Among some questions asked when discussing copyright: Do copyright and intellectual property laws apply to digital information? Do censorship laws apply to digital information? What does the constitution state about freedom of expression and access to information as a human right?
These examples are from the Constitution of Zimbabwe Amendment (No. 20) Act, 2013
- Freedom of expression and freedom of the media 1. Every person has the right to freedom of expression, which includes– a. freedom to seek, receive and communicate ideas and other information; b. freedom of artistic expression and scientific research and creativity; and c. academic freedom. 2. Every person is entitled to freedom of the media, which freedom includes protection of the confidentiality of journalists’ sources of information
- Access to information 1. Every Zimbabwean citizen or permanent resident, including juristic persons and the Zimbabwean media, has the right of access to any information held by the State or by any institution or agency of government at every level, in so far as the information is required in the interests of public accountability
Librarians who manage donations from the Raoul Wallenberg Institute have been enthusiastic about learning more about human rights – the workshop was a positive step in that direction. It is important that those who guide and advise are fully up to date with developments in the human rights sphere.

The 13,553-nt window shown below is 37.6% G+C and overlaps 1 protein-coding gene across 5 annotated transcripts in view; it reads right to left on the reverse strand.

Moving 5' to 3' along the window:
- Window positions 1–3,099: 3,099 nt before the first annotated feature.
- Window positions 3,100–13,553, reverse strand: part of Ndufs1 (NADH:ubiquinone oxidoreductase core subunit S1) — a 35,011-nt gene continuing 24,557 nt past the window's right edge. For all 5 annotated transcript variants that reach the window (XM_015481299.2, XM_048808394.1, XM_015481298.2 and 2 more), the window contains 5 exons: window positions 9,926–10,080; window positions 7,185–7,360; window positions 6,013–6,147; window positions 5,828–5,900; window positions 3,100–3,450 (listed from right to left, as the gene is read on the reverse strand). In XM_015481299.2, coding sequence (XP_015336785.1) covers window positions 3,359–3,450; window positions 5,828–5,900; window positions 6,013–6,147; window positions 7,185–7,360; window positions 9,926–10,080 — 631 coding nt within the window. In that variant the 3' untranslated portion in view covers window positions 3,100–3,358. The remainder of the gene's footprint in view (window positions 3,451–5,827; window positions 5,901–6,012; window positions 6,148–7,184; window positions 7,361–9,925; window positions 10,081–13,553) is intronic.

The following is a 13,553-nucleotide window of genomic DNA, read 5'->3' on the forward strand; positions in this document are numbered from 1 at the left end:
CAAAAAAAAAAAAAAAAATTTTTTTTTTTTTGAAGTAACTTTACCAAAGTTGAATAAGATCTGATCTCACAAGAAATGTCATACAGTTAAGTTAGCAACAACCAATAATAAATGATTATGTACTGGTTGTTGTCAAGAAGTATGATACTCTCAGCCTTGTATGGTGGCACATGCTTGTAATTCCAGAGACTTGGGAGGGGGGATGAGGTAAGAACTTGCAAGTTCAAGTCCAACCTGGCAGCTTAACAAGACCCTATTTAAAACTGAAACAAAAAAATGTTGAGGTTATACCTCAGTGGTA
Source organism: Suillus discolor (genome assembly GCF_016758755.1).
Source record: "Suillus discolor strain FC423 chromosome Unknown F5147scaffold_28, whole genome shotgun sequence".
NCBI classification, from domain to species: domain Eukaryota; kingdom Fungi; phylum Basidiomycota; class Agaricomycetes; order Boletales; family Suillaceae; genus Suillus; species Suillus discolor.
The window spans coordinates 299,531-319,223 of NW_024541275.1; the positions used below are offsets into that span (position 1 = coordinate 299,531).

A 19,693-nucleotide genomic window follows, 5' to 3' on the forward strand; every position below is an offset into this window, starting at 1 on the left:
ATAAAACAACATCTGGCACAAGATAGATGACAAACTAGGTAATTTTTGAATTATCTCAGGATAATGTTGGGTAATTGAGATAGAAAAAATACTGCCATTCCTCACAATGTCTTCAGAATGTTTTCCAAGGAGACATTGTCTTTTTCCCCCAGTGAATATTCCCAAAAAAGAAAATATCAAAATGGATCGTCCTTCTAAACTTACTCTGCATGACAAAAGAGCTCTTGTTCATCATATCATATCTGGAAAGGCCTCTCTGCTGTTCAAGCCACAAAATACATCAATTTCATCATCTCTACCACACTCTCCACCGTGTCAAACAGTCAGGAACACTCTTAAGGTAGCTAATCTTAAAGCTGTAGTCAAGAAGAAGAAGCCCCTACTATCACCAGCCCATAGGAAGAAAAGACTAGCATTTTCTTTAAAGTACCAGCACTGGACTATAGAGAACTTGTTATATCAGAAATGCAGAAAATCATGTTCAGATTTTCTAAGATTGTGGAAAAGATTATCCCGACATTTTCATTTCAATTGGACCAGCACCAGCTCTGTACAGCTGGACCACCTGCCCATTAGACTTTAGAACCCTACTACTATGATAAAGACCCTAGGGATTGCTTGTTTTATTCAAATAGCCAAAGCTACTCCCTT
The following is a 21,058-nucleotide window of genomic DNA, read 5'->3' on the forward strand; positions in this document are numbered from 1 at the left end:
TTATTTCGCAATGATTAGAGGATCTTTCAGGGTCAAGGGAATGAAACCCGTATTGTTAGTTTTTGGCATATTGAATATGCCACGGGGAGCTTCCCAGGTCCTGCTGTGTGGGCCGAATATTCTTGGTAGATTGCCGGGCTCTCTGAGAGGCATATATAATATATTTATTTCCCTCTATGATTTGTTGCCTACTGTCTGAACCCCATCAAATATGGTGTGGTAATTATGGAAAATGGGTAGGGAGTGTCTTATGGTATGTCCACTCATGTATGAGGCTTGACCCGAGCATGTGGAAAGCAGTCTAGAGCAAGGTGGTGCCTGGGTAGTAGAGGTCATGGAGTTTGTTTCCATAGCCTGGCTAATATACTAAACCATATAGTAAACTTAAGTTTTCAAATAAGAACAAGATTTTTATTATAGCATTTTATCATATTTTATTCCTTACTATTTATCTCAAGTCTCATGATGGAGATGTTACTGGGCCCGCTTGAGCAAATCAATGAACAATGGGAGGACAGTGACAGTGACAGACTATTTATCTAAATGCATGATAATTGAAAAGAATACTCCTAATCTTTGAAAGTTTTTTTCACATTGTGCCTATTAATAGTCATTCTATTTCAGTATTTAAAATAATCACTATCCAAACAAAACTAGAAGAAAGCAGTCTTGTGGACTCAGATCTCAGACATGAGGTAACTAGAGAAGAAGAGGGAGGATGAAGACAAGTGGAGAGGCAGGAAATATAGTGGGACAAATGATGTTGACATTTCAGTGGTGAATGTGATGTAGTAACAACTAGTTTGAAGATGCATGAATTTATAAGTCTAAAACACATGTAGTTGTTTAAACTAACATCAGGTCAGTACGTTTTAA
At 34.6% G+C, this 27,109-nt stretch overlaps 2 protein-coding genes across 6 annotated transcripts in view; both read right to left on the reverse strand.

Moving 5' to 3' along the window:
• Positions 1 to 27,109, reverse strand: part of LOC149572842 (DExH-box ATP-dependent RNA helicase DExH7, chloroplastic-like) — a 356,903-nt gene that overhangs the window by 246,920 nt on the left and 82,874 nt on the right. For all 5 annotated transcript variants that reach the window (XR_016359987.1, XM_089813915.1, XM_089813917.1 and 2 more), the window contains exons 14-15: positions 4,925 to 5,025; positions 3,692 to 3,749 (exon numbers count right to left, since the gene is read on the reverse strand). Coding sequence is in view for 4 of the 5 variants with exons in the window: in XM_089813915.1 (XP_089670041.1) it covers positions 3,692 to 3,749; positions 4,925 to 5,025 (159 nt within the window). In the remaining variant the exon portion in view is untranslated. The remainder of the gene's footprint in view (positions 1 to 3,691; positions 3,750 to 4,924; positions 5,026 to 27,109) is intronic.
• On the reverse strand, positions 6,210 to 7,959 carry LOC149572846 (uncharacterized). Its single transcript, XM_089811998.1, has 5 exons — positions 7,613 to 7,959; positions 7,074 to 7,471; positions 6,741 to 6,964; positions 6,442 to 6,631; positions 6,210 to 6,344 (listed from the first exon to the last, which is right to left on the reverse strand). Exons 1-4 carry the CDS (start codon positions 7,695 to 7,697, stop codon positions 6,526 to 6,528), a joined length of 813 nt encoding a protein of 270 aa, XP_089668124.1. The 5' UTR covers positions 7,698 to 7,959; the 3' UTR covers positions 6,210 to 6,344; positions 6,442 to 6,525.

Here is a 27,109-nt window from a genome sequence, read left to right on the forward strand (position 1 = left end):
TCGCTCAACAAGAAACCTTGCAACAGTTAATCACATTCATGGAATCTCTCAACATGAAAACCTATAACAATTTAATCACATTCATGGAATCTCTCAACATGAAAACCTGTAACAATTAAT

Developing a Human Rights Library – a Manual
In 2014, the Raoul Wallenberg Institute published a piece called ‘Developing a Human Rights Library’. It collected impressions and experiences from training sessions and other similar occasions in several African and Asian countries. The publications, which with illustrations, list salient facts about human rights.
We opened the discussion thinking that we would just edit the existing text – perhaps adding new photos. Things changed quickly, though. “Why not write a totally new manual?” Someone asked. We quickly agreed that much has changed for libraries in recent years. Additionally, we felt that the previous manual lacked African experiences and voices.
We came up with an outline after hours of groupwork. The skeleton of a new publication was starting to take form! We were all very active, eager, and optimistic. If we don’t end up writing a totally new manual, we will at least end up with an annex. Said annex would have updated information, integrating experiences from Southern Africa and Zimbabwe.